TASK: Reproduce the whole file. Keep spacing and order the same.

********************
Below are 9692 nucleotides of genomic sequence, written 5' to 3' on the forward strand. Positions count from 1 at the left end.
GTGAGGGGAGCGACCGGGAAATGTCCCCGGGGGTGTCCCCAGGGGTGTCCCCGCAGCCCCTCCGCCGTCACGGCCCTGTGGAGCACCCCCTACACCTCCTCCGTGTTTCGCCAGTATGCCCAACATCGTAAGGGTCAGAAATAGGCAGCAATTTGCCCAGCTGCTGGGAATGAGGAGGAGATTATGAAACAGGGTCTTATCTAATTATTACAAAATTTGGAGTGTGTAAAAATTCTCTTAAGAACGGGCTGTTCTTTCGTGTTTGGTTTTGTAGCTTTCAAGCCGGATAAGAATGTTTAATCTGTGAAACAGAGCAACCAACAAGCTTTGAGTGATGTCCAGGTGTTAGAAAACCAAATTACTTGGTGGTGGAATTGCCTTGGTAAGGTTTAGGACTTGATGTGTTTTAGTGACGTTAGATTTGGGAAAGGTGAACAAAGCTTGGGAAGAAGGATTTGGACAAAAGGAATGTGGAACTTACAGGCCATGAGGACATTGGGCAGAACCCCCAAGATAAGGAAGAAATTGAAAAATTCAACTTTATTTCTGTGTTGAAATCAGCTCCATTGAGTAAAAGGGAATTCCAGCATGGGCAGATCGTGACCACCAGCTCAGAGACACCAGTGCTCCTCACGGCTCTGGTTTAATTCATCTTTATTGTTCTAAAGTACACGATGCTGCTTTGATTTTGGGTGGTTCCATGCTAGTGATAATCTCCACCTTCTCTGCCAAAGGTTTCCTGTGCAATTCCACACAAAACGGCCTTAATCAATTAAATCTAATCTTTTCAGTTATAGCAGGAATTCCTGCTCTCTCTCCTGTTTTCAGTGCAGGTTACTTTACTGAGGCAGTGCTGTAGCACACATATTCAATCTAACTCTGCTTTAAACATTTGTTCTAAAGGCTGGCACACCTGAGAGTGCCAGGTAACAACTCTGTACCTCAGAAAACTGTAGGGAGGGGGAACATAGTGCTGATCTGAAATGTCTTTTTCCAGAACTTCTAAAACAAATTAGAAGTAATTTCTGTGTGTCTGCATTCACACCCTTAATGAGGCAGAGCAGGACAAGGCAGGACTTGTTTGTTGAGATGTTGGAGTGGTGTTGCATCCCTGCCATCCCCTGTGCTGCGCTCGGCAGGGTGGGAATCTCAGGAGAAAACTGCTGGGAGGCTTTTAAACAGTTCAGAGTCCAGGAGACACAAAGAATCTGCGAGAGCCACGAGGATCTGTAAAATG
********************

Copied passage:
Below are 9692 nucleotides of genomic sequence, written 5' to 3' on the forward strand. Positions count from 1 at the left end.
GTGAGGGGAGCGACCGGGAAATGTCCCCGGGGGTGTCCCCAGGGGTGTCCCCGCAGCCCCTCCGCCGTCACGGCCCTGTGGAGCACCCCCTACACCTCCTCCGTGTTTCGCCAGTATGCCCAACATCGTAAGGGTCAGAAATAGGCAGCAATTTGCCCAGCTGCTGGGAATGAGGAGGAGATTATGAAACAGGGTCTTATCTAATTATTACAAAATTTGGAGTGTGTAAAAATTCTCTTAAGAACGGGCTGTTCTTTCGTGTTTGGTTTTGTAGCTTTCAAGCCGGATAAGAATGTTTAATCTGTGAAACAGAGCAACCAACAAGCTTTGAGTGATGTCCAGGTGTTAGAAAACCAAATTACTTGGTGGTGGAATTGCCTTGGTAAGGTTTAGGACTTGATGTGTTTTAGTGACGTTAGATTTGGGAAAGGTGAACAAAGCTTGGGAAGAAGGATTTGGACAAAAGGAATGTGGAACTTACAGGCCATGAGGACATTGGGCAGAACCCCCAAGATAAGGAAGAAATTGAAAAATTCAACTTTATTTCTGTGTTGAAATCAGCTCCATTGAGTAAAAGGGAATTCCAGCATGGGCAGATCGTGACCACCAGCTCAGAGACACCAGTGCTCCTCACGGCTCTGGTTTAATTCATCTTTATTGTTCTAAAGTACACGATGCTGCTTTGATTTTGGGTGGTTCCATGCTAGTGATAATCTCCACCTTCTCTGCCAAAGGTTTCCTGTGCAATTCCACACAAAACGGCCTTAATCAATTAAATCTAATCTTTTCAGTTATAGCAGGAATTCCTGCTCTCTCTCCTGTTTTCAGTGCAGGTTACTTTACTGAGGCAGTGCTGTAGCACACATATTCAATCTAACTCTGCTTTAAACATTTGTTCTAAAGGCTGGCACACCTGAGAGTGCCAGGTAACAACTCTGTACCTCAGAAAACTGTAGGGAGGGGGAACATAGTGCTGATCTGAAATGTCTTTTTCCAGAACTTCTAAAACAAATTAGAAGTAATTTCTGTGTGTCTGCATTCACACCCTTAATGAGGCAGAGCAGGACAAGGCAGGACTTGTTTGTTGAGATGTTGGAGTGGTGTTGCATCCCTGCCATCCCCTGTGCTGCGCTCGGCAGGGTGGGAATCTCAGGAGAAAACTGCTGGGAGGCTTTTAAACAGTTCAGAGTCCAGGAGACACAAAGAATCTGCGAGAGCCACGAGGATCTGTAAAATG